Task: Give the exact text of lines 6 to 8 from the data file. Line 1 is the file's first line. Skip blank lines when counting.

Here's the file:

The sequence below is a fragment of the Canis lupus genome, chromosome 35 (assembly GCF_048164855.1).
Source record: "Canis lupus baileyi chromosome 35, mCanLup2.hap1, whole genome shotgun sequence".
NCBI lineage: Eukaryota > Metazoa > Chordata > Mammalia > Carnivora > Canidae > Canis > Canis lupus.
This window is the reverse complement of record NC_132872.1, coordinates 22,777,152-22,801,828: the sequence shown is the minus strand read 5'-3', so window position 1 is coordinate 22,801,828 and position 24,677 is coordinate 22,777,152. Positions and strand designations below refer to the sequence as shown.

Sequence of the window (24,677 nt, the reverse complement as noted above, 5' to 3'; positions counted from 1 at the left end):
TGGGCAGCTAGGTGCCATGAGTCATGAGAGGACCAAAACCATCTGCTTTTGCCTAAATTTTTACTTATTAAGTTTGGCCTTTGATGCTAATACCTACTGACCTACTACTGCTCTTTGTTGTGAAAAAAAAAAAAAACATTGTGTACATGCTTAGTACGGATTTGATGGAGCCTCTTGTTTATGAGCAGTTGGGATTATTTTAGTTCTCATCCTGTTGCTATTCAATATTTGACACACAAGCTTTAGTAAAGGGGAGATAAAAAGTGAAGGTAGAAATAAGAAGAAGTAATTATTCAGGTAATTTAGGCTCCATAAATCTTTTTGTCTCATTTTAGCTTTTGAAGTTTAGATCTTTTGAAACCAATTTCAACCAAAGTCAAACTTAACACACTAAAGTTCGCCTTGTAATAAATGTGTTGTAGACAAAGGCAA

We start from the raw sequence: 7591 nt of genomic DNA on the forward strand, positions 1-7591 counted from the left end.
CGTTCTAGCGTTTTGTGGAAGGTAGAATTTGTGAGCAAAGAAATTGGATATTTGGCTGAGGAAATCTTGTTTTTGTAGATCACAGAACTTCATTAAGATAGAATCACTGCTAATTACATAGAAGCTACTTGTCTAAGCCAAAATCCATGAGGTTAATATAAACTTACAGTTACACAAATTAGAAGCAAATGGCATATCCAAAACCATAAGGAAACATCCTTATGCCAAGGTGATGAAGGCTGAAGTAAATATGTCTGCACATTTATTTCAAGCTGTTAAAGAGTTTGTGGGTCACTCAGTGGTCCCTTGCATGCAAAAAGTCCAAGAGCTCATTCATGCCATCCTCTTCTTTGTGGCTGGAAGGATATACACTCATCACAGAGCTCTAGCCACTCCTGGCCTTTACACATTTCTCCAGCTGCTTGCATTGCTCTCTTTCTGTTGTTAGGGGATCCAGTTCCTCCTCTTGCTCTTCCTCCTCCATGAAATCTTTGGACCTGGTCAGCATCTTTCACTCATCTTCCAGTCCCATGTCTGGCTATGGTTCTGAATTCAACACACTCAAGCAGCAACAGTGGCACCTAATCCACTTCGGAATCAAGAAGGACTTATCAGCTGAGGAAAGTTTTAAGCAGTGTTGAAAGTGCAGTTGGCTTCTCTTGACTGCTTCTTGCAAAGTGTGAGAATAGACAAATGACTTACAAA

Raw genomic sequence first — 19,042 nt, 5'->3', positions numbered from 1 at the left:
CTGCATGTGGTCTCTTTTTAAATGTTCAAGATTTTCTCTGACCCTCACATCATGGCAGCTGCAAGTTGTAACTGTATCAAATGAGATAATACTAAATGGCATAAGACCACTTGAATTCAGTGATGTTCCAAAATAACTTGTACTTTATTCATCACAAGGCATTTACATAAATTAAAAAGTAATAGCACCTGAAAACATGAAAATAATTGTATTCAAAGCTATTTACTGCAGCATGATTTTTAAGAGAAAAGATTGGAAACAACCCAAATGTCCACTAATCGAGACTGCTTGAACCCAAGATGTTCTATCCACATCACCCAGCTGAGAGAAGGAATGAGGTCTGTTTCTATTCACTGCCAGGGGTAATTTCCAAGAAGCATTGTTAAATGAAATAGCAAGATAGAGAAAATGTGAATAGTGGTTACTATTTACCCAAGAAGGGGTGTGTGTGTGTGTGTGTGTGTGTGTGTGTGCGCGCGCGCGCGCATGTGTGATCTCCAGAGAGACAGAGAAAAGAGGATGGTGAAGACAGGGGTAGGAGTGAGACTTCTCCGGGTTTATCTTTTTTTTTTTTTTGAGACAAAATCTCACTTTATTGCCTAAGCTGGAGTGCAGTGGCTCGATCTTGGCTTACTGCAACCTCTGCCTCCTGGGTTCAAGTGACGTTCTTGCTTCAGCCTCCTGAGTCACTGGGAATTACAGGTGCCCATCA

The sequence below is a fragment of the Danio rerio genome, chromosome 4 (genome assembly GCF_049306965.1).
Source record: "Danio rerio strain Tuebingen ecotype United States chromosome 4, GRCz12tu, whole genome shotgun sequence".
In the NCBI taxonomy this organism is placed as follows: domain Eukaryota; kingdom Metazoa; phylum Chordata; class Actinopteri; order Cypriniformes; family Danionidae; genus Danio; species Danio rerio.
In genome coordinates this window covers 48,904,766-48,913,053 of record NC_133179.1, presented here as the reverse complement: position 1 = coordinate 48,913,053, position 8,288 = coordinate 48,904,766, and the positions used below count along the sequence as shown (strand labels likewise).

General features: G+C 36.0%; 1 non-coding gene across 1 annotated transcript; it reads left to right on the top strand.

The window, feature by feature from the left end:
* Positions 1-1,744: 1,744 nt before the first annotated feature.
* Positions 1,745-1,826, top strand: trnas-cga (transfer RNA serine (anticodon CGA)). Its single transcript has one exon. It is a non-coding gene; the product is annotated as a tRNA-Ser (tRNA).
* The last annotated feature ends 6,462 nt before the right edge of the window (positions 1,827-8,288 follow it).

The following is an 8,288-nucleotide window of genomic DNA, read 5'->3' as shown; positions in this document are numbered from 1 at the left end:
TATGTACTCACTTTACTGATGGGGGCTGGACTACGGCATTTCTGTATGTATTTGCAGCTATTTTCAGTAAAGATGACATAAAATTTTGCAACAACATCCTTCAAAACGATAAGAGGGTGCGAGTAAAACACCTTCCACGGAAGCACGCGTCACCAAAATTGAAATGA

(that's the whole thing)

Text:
TGGGCAGCTAGGTGCCATGAGTCATGAGAGGACCAAAACCATCTGCTTTTGCCTAAATTTTTACTTATTAAGTTTGGCCTTTGATGCTAATACCTACTGACCTACTACTGCTCTTTGTTGTGAAAAAAAAAAAAAACATTGTGTACATGCTTAGTACGGATTTGATGGAGCCTCTTGTTTATGAGCAGTTGGGATTATTTTAGTTCTCATCCTGTTGCTATTCAATATTTGACACACAAGCTTTAGTAAAGGGGAGATAAAAAGTGAAGGTAGAAATAAGAAGAAGTAATTATTCAGGTAATTTAGGCTCCATAAATCTTTTTGTCTCATTTTAGCTTTTGAAGTTTAGATCTTTTGAAACCAATTTCAACCAAAGTCAAACTTAACACACTAAAGTTCGCCTTGTAATAAATGTGTTGTAGACAAAGGCAA

We start from the raw sequence: 7591 nt of genomic DNA on the forward strand, positions 1-7591 counted from the left end.
CGTTCTAGCGTTTTGTGGAAGGTAGAATTTGTGAGCAAAGAAATTGGATATTTGGCTGAGGAAATCTTGTTTTTGTAGATCACAGAACTTCATTAAGATAGAATCACTGCTAATTACATAGAAGCTACTTGTCTAAGCCAAAATCCATGAGGTTAATATAAACTTACAGTTACACAAATTAGAAGCAAATGGCATATCCAAAACCATAAGGAAACATCCTTATGCCAAGGTGATGAAGGCTGAAGTAAATATGTCTGCACATTTATTTCAAGCTGTTAAAGAGTTTGTGGGTCACTCAGTGGTCCCTTGCATGCAAAAAGTCCAAGAGCTCATTCATGCCATCCTCTTCTTTGTGGCTGGAAGGATATACACTCATCACAGAGCTCTAGCCACTCCTGGCCTTTACACATTTCTCCAGCTGCTTGCATTGCTCTCTTTCTGTTGTTAGGGGATCCAGTTCCTCCTCTTGCTCTTCCTCCTCCATGAAATCTTTGGACCTGGTCAGCATCTTTCACTCATCTTCCAGTCCCATGTCTGGCTATGGTTCTGAATTCAACACACTCAAGCAGCAACAGTGGCACCTAATCCACTTCGGAATCAAGAAGGACTTATCAGCTGAGGAAAGTTTTAAGCAGTGTTGAAAGTGCAGTTGGCTTCTCTTGACTGCTTCTTGCAAAGTGTGAGAATAGACAAATGACTTACAAA